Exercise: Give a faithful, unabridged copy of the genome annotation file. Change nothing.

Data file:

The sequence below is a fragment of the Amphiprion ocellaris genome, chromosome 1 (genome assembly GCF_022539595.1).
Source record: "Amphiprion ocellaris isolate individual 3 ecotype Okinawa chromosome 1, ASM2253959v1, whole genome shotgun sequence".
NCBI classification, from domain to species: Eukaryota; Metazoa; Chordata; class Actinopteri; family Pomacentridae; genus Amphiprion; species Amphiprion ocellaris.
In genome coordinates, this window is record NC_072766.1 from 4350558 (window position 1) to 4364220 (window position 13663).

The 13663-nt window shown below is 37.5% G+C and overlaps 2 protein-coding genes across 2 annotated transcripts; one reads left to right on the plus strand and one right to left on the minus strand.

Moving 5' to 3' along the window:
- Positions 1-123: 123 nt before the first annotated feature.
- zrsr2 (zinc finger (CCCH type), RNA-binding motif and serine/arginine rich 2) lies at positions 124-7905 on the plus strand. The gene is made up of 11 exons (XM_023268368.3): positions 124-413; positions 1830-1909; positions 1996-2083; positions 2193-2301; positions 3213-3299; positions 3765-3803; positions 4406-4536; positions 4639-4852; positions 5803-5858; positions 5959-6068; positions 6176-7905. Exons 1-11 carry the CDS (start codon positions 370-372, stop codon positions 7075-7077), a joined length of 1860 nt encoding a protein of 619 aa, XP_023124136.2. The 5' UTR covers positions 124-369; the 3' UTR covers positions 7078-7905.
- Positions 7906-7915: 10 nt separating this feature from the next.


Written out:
The sequence below is a fragment of the Amphiprion ocellaris genome, chromosome 1 (genome assembly GCF_022539595.1).
Source record: "Amphiprion ocellaris isolate individual 3 ecotype Okinawa chromosome 1, ASM2253959v1, whole genome shotgun sequence".
NCBI classification, from domain to species: Eukaryota; Metazoa; Chordata; class Actinopteri; family Pomacentridae; genus Amphiprion; species Amphiprion ocellaris.
In genome coordinates, this window is record NC_072766.1 from 4350558 (window position 1) to 4364220 (window position 13663).

The 13663-nt window shown below is 37.5% G+C and overlaps 2 protein-coding genes across 2 annotated transcripts; one reads left to right on the plus strand and one right to left on the minus strand.

Moving 5' to 3' along the window:
- Positions 1-123: 123 nt before the first annotated feature.
- zrsr2 (zinc finger (CCCH type), RNA-binding motif and serine/arginine rich 2) lies at positions 124-7905 on the plus strand. The gene is made up of 11 exons (XM_023268368.3): positions 124-413; positions 1830-1909; positions 1996-2083; positions 2193-2301; positions 3213-3299; positions 3765-3803; positions 4406-4536; positions 4639-4852; positions 5803-5858; positions 5959-6068; positions 6176-7905. Exons 1-11 carry the CDS (start codon positions 370-372, stop codon positions 7075-7077), a joined length of 1860 nt encoding a protein of 619 aa, XP_023124136.2. The 5' UTR covers positions 124-369; the 3' UTR covers positions 7078-7905.
- Positions 7906-7915: 10 nt separating this feature from the next.